Note: The above text is EXCLUSIVE to the site www.MilitaryFactory.com. It is the product of many hours of research and work made possible with the help of contributors, veterans, insiders, and topic specialists. If you happen upon this text anywhere else on the internet or in print, please let us know at MilitaryFactory AT gmail DOT com so that we may take appropriate action against the offender / offending site and continue to protect this original work.


Basics [+]
Fabrique Nationale; FN Herstal - Belgium
Gabon; Lebanon; Mexico; Morocco National flag of Gabon National flag of Lebanon National flag of Mexico National flag of Morocco
Service Year
National Origin

Features a mechanical function to automate the firing action.
Modern class of long gun featuring select-fire properties, automatic internal function, and magazine feeding.

Overall Length
980 mm / 38.58 in
Weight (Empty)
7.39 lb / 3.35 kg
Gas-Operated; Rotating Bolt
System utilizes internal mechanism to lock the breech or rear barrel assembly prior to firing.
Gas-operated system is featured, typically involving a gas cylinder and rear-driven piston directing energy to the bolt component.
5.56x45mm NATO
*May not represent an exhuastive list; Calibers may be model-specific dependent; Always consult official manufacturer sources.
20-, 25- or 30-round detachable box magazine
Iron Front and Rear

Material presented above is for historical and entertainment value and should not be construed as usable for hardware restoration, maintenance, or general operation - always consult official manufacturer sources for such information.

850 rpm
Muzzle Velocity
3,200 ft/sec / 975 m/sec

FNC ("Carabine Automatique Legere") - Base Series Designation.

Military lapel ribbon for the American Civil War
Military lapel ribbon for pioneering aircraft
Military lapel ribbon for the Cold War
Military lapel ribbon for the Korean War
Military lapel ribbon representing modern aircraft
Military lapel ribbon representing special forces
Military lapel ribbon for the Ukranian-Russian War
Military lapel ribbon for the Vietnam War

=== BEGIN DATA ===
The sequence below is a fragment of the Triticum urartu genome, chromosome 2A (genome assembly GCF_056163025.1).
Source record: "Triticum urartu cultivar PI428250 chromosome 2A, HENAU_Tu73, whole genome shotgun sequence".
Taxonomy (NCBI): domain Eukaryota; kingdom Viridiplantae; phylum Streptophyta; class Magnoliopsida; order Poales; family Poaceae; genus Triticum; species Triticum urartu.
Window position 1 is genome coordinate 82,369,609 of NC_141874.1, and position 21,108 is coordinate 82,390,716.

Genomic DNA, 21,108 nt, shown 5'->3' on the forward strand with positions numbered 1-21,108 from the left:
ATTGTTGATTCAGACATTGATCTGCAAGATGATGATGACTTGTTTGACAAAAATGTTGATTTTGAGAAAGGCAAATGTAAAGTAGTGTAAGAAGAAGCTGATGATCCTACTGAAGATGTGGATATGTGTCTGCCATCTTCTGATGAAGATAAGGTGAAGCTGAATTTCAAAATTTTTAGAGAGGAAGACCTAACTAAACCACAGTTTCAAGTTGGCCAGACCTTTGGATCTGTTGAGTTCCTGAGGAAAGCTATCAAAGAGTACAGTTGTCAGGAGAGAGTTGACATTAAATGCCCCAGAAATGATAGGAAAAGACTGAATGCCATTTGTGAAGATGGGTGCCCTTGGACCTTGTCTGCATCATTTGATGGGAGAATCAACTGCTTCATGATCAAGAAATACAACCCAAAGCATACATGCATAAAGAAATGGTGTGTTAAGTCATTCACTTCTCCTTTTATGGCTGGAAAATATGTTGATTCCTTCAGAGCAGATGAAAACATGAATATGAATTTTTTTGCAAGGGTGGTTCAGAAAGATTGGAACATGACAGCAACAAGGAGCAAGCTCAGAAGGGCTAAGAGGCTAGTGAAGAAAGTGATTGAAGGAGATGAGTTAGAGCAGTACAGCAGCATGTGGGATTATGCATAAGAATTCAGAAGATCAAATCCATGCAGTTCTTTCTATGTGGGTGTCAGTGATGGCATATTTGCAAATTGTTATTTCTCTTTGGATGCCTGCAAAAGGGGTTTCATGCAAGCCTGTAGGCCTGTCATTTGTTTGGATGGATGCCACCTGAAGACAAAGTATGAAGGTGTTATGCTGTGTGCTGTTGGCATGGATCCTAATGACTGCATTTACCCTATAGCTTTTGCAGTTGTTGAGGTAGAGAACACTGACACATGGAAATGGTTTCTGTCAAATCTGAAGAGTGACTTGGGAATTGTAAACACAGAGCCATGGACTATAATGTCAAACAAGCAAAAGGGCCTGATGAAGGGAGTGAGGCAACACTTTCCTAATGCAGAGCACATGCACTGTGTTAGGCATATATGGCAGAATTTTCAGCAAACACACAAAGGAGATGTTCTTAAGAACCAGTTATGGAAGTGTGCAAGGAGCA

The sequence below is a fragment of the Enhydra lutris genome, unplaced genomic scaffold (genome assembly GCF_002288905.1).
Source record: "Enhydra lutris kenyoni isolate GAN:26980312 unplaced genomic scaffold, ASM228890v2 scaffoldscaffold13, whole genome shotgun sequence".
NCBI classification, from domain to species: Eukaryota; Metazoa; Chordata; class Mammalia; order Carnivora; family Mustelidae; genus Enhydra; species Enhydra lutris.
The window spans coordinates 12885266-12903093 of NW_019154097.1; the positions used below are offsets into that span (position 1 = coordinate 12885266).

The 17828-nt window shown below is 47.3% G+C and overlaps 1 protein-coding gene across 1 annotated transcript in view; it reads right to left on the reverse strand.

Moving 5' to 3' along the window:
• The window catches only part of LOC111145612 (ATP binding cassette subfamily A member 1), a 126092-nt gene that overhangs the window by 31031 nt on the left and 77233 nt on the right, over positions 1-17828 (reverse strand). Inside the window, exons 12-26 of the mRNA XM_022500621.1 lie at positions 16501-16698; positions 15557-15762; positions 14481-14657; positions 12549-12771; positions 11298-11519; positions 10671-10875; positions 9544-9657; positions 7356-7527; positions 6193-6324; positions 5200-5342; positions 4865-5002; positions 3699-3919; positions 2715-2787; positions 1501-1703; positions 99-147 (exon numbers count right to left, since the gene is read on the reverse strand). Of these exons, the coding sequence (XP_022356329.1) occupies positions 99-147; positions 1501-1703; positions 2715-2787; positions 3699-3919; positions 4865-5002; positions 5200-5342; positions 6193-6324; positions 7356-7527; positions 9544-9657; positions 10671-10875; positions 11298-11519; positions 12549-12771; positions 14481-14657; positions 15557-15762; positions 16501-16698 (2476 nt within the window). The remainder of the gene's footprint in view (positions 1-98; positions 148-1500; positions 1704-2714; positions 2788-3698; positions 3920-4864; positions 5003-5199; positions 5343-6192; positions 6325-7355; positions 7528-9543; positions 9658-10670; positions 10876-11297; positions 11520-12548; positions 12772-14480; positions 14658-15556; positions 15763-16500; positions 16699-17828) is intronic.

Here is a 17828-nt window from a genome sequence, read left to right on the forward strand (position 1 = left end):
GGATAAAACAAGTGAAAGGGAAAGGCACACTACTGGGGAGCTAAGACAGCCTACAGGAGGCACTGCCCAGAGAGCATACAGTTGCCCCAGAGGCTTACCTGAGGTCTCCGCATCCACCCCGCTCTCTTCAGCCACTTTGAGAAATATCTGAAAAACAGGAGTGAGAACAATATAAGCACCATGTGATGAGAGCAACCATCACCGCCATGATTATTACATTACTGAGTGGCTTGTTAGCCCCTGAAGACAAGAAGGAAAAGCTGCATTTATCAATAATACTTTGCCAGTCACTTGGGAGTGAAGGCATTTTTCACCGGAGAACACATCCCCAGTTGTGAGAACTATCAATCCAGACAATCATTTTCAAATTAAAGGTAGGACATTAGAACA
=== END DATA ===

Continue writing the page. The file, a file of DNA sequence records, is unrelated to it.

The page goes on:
Military lapel ribbon for the World War 1
Military lapel ribbon for the World War 2


1 / 1
Image of the Fabrique Nationale FN CAL

Disclaimer | Privacy Policy | Cookies

2024 Military Pay Chart Military Ranks DoD Dictionary Conversion Calculators Military Alphabet Code Military Map Symbols

The "Military Factory" name and MilitaryFactory.com logo are registered ® U.S. trademarks protected by all applicable domestic and international intellectual property laws. All written content, illustrations, and photography are unique to this website (unless where indicated) and not for reuse/reproduction in any form. Material presented throughout this website is for historical and entertainment value only and should not to be construed as usable for hardware restoration, maintenance, or general operation. We do not sell any of the items showcased on this site. Please direct all other inquiries to militaryfactory AT gmail.com. No A.I. was used in the generation of this content; site is 100% curated by humans.

Part of a network of sites that includes GlobalFirepower, a data-driven property used in ranking the top military powers of the world, WDMMA.org (World Directory of Modern Military Aircraft), WDMMW.org (World Directory of Modern Military Warships), SR71blackbird.org, detailing the history of the world's most iconic spyplane, and MilitaryRibbons.info, cataloguing military medals and ribbons. Special Interest: RailRoad Junction, the locomotive encyclopedia.

©2023 www.MilitaryFactory.com • All Rights Reserved • Content ©2003-2023 (20yrs)